Connection to ancient Yue language(s)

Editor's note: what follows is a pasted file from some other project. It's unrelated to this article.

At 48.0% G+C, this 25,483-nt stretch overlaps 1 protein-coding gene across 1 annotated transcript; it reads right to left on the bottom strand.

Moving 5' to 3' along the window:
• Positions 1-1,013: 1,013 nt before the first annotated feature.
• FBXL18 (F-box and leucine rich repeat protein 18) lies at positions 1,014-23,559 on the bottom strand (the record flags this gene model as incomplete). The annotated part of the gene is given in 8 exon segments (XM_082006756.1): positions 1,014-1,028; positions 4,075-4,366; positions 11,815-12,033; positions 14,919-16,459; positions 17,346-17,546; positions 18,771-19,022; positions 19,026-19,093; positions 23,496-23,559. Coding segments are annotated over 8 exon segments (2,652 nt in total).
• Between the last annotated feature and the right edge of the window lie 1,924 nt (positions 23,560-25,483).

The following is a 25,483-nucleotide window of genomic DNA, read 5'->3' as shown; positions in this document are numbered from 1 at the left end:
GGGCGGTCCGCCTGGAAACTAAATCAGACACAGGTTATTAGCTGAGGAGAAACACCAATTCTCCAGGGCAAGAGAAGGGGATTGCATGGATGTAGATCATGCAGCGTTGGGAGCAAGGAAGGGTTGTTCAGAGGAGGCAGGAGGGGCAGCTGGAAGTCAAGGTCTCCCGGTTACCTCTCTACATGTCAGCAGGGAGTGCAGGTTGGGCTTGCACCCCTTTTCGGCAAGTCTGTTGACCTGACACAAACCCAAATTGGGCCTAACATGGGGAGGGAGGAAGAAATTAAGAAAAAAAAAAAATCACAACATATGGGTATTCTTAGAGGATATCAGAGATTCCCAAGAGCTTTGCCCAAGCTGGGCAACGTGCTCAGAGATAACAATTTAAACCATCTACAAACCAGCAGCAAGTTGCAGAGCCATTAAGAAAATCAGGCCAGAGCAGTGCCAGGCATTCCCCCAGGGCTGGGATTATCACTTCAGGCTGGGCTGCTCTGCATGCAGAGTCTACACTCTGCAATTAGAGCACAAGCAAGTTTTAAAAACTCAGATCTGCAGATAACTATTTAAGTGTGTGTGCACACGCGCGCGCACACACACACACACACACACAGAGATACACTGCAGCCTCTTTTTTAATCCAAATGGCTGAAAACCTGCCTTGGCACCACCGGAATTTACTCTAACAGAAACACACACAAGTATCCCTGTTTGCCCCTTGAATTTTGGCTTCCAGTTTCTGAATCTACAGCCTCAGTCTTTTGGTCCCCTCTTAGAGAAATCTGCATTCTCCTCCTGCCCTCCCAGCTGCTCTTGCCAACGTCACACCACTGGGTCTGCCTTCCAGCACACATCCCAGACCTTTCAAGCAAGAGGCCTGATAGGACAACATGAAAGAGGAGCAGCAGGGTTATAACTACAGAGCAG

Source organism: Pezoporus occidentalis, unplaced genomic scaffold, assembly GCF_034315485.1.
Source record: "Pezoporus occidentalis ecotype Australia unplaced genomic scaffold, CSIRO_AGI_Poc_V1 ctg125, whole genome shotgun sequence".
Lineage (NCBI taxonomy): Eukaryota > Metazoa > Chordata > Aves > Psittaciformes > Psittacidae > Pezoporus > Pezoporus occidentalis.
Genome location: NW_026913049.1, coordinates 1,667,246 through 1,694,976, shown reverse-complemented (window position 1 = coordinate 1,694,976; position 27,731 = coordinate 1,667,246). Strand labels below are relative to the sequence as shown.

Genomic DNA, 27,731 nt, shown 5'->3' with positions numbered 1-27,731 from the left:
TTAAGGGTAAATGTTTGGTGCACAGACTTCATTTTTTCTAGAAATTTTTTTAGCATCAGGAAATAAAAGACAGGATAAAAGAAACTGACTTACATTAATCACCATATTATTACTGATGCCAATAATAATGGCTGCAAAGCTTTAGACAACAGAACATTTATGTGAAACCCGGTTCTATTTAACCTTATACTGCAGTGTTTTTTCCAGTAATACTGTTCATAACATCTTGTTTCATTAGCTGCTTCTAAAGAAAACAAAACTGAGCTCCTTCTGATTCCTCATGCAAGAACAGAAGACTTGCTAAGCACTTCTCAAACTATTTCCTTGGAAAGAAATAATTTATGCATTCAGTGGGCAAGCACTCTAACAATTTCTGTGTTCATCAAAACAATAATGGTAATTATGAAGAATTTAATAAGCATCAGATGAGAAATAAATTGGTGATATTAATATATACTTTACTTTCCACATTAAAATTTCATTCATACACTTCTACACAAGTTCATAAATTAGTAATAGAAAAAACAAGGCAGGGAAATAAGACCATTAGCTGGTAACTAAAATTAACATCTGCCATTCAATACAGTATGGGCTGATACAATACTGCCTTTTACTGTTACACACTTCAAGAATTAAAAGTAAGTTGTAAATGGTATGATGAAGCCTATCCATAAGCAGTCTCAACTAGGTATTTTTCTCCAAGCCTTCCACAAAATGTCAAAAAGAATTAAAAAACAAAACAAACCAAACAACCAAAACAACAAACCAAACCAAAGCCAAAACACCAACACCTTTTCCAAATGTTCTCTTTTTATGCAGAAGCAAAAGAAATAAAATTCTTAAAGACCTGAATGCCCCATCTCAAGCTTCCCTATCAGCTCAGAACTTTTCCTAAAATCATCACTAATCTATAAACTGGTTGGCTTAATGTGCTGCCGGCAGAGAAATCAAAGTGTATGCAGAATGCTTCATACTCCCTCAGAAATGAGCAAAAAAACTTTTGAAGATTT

The Tai languages descend from proto-Tai-Kadai, which has been hypothesized to originate in the Lower Yangtze valleys. Ancient Chinese texts refer to non-Sinitic languages spoken cross this substantial region and their speakers as "Yue". Although those languages are extinct, traces of their existence could be found in unearthed inscriptional materials, ancient Chinese historical texts and non-Han substrata in various Southern Chinese dialects. Thai, as the most-spoken language in the Tai-Kadai language family, has been used extensively in historical-comparative linguistics to identify the origins of language(s) spoken in the ancient region of South China. One of the very few direct records of non-Sinitic speech in pre-Qin and Han times having been preserved so far is the "Song of the Yue Boatman" (Yueren Ge 越人歌), which was transcribed phonetically in Chinese characters in 528 BC, and found in the 善说 Shanshuo chapter of the Shuoyuan 说苑 or 'Garden of Persuasions'. In the early 80's the Zhuang linguist Wei Qingwen using reconstructed Old Chinese for the characters discovered that the resulting vocabulary showed strong resemblance to modern Zhuang.[7] Later, Zhengzhang Shangfang (1991) followed Wei's insight but used Thai orthography for comparison, since this orthography dates from the 13th century and preserves archaisms vis-à-vis the modern pronunciation.[8] The following is a simplified interpretation of the "Song of the Yue Boatman" by Zhengzhang Shangfang quoted by David Holm (2013) with Thai script and Chinese glosses being omitted.[9] The upper row represents the original text, the next row the Old Chinese pronunciation, the third a transcription of written Thai, and the fourth line English glosses. Finally, there is Zhengzhang's English translation.